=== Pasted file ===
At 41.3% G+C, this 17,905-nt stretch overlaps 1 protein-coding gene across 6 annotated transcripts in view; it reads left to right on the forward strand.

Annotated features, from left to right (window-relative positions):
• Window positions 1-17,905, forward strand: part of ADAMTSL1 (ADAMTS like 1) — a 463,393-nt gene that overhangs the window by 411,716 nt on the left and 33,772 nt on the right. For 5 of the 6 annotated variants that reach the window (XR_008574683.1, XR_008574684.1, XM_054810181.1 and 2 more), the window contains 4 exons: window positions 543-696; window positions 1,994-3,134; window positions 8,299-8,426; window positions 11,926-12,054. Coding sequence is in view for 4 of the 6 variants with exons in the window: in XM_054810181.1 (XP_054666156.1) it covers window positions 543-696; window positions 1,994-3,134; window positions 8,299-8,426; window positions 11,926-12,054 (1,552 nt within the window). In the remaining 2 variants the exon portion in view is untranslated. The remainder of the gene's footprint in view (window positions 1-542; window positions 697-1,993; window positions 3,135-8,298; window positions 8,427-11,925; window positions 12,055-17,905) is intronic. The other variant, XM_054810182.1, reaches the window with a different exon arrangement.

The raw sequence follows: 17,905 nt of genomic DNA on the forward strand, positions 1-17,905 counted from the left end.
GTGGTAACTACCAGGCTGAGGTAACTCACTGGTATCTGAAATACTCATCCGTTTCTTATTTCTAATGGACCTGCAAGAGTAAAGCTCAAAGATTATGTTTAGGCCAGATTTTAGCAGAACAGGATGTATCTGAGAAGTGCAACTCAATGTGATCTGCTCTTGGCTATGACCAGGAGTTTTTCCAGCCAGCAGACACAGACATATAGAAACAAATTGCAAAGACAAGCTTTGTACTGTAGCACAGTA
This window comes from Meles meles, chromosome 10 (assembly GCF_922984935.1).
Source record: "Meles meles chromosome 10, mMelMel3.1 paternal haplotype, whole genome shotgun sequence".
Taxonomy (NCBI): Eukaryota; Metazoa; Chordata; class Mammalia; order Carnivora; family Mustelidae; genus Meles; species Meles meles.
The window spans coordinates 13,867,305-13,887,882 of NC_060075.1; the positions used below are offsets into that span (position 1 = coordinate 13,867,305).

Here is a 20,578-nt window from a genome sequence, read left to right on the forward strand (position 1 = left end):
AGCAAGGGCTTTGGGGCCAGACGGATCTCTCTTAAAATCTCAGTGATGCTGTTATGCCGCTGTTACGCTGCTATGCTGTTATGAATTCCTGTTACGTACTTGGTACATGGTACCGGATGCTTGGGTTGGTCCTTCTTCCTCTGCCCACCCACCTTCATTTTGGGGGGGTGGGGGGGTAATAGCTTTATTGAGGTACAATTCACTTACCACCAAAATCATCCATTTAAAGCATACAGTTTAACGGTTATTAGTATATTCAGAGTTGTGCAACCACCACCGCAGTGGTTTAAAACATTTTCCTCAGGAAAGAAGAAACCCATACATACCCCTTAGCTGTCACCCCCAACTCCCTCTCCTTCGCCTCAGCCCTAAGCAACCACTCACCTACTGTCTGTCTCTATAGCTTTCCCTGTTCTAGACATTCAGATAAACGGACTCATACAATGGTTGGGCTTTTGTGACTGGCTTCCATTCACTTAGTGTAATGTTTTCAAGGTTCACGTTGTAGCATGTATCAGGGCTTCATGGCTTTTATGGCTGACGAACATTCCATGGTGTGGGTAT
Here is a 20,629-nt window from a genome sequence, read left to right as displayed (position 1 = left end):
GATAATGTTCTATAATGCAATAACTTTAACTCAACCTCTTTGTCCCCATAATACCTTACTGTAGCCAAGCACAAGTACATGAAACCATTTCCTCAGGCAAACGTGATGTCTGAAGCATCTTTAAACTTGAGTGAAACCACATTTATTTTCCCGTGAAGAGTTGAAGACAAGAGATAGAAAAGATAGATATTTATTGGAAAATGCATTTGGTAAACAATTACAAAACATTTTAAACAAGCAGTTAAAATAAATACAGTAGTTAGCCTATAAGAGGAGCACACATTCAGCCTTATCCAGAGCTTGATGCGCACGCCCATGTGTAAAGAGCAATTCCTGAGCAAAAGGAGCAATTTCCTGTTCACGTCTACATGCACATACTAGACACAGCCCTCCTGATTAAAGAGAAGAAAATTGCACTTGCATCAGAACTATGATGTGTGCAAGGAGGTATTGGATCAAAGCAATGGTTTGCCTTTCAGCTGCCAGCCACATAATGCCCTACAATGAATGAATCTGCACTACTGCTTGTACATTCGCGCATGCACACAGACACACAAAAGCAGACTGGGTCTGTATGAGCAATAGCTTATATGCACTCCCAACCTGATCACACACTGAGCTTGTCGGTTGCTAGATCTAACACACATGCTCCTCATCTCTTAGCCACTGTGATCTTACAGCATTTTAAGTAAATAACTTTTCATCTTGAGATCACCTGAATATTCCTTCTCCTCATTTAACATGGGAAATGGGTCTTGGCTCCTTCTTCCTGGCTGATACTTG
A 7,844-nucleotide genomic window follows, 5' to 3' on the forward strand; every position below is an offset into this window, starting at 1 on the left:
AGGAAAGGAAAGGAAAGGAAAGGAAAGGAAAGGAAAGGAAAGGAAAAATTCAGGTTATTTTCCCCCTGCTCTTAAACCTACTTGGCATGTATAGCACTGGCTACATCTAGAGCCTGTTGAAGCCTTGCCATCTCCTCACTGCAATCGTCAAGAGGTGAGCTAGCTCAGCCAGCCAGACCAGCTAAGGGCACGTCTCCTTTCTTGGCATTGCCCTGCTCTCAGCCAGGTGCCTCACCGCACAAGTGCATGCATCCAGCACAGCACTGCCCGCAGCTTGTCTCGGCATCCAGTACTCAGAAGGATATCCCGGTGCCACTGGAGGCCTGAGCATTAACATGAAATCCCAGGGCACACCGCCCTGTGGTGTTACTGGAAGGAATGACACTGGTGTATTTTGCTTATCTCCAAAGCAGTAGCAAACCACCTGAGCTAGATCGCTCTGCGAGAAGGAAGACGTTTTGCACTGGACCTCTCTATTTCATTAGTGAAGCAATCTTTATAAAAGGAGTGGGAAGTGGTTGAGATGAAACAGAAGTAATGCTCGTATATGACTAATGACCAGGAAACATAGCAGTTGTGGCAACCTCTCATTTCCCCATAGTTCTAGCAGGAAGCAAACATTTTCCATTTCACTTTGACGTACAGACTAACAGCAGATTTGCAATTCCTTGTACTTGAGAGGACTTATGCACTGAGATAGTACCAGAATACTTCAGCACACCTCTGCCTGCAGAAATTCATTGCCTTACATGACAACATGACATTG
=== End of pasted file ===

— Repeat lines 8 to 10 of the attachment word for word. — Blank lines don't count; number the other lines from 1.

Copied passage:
Taxonomy (NCBI): Eukaryota; Metazoa; Chordata; class Mammalia; order Carnivora; family Mustelidae; genus Meles; species Meles meles.
The window spans coordinates 13,867,305-13,887,882 of NC_060075.1; the positions used below are offsets into that span (position 1 = coordinate 13,867,305).

Here is a 20,578-nt window from a genome sequence, read left to right on the forward strand (position 1 = left end):